India is approaching its annual festive season, when a series of Hindu ceremonies such as Diwali and Durga Puja — particularly important in Kolkata and eastern India — boost commercial activity and gift buying. It is the most important time of the year for many businesses.
Das is fearful, however, that the festivities could be scuppered by another Covid wave, which some public-health experts warn could arrive in the coming months.
Ghosh, Bandhan’s founder, is hopeful that better preparedness and vaccination coverage will help avoid the disruption of earlier waves. More than a third of India’s 1.4bn population has received at least one Covid vaccine dose, while local authorities and hospitals have vowed to boost medical oxygen production and other health infrastructure.
“Every year, the Puja is the starting point for business,” he says. “One month before business will start. Buyers will come back.”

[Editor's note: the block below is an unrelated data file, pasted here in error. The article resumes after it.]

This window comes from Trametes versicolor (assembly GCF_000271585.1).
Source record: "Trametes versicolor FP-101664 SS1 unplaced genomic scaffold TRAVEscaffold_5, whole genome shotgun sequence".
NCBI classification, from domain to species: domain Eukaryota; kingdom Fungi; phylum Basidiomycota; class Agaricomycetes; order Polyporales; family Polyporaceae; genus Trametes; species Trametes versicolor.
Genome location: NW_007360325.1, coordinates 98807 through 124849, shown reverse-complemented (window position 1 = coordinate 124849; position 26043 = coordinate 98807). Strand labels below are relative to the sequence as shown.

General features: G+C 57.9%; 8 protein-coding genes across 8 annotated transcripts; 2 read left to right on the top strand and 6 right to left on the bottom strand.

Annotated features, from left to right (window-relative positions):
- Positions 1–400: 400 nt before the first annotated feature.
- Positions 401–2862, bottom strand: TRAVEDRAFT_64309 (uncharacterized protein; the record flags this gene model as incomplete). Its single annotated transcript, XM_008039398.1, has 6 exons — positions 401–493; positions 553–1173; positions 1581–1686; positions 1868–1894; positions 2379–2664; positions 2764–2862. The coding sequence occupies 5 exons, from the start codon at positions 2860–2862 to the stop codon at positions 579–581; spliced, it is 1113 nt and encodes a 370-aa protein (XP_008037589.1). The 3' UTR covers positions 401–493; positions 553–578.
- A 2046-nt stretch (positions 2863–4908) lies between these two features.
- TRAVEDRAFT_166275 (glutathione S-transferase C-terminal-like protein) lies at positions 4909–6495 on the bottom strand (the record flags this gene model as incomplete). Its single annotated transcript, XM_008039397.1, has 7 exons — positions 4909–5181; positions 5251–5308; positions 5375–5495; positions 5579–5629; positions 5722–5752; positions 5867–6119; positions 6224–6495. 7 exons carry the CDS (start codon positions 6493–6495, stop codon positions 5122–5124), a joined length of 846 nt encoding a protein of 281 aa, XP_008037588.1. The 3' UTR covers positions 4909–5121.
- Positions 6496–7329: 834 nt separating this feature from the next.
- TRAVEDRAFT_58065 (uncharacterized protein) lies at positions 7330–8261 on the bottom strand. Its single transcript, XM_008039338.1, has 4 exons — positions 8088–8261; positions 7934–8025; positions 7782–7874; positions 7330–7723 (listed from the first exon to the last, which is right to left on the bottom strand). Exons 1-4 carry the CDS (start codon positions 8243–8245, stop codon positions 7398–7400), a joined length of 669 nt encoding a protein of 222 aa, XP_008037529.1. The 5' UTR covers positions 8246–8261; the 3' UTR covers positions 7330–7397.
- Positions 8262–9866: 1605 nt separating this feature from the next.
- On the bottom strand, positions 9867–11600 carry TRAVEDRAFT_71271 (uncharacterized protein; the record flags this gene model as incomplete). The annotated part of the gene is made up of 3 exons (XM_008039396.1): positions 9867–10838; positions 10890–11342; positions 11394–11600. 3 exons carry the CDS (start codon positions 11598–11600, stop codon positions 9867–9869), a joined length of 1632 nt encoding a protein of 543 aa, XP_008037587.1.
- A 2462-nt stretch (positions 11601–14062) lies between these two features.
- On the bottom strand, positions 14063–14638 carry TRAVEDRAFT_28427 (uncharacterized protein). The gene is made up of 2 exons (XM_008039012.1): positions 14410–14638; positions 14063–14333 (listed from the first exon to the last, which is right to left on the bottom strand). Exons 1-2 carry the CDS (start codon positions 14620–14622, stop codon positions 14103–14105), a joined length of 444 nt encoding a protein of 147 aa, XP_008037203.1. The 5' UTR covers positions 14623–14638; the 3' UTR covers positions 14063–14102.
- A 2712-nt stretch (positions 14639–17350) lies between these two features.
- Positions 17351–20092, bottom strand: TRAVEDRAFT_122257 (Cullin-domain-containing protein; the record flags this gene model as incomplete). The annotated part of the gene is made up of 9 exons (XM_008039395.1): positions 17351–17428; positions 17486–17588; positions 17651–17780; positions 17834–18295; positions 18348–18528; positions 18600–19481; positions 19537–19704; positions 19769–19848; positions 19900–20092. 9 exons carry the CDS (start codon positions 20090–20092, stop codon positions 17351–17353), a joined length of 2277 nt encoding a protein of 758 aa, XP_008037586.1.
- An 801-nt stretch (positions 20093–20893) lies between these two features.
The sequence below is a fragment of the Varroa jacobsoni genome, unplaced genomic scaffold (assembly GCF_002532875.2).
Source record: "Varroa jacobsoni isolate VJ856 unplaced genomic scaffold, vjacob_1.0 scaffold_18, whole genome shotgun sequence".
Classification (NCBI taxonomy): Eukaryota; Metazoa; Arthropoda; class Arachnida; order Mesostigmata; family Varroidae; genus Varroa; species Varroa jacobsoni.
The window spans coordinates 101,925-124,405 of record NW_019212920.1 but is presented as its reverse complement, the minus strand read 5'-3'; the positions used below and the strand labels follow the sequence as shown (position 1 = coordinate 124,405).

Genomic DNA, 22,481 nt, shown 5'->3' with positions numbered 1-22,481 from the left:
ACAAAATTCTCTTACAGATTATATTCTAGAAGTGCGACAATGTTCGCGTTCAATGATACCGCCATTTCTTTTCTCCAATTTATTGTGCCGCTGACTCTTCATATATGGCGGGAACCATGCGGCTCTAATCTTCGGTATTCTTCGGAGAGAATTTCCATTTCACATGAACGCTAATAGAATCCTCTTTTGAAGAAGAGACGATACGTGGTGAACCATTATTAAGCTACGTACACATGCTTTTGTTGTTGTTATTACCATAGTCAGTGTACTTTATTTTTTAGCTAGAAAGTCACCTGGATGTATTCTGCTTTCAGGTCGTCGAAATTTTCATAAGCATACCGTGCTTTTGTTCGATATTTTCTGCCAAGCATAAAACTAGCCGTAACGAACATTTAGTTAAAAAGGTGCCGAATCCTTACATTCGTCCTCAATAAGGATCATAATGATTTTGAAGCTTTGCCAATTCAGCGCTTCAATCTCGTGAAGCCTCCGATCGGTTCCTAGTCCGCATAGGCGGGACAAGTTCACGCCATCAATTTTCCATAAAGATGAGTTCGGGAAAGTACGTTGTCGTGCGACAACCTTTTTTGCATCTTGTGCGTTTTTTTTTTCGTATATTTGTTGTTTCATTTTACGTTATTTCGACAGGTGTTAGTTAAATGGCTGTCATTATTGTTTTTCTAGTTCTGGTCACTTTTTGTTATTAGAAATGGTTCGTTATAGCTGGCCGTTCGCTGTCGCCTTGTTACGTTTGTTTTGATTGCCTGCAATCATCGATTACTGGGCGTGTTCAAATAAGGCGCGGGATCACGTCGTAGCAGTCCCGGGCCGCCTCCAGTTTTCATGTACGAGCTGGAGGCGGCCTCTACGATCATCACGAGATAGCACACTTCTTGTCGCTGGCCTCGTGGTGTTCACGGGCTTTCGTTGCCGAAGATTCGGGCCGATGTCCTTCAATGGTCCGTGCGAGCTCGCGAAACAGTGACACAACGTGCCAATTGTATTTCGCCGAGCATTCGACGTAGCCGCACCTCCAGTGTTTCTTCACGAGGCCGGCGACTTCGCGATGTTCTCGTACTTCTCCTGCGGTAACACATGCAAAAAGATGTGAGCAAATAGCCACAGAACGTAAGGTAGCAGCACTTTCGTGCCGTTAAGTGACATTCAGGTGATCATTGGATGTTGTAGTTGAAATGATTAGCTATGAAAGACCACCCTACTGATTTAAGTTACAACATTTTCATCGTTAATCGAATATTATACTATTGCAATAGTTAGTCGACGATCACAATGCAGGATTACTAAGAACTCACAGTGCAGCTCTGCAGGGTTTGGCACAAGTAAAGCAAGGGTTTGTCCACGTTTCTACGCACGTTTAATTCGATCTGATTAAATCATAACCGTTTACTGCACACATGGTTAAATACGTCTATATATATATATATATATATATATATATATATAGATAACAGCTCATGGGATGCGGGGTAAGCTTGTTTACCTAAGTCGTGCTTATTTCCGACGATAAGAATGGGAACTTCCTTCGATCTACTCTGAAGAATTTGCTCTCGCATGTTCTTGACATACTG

Manufacturing and services activity has already picked up, and S&P expects India’s economy to rebound 9.5 per cent in the year ending March — though off a low base following last year’s contraction. But the rating agency expects the financial sector to experience prolonged pain, with the share of weak bank loans remaining as high as 12 per cent for another year at least.
The government has introduced relief measures, including a Rs75bn credit guarantee scheme for microfinance borrowers, though analysts say banks remain reluctant to fund vulnerable demographics.
“The main lifeline of credit to these smaller businesses are non-bank financial companies and microfinance institutions,” says Ravi Venkatesan, a former chair of the state-owned Bank of Baroda who works to promote small businesses. “Those people are no longer able to borrow from banks because those banks have become risk averse, so that whole channel is very dry.”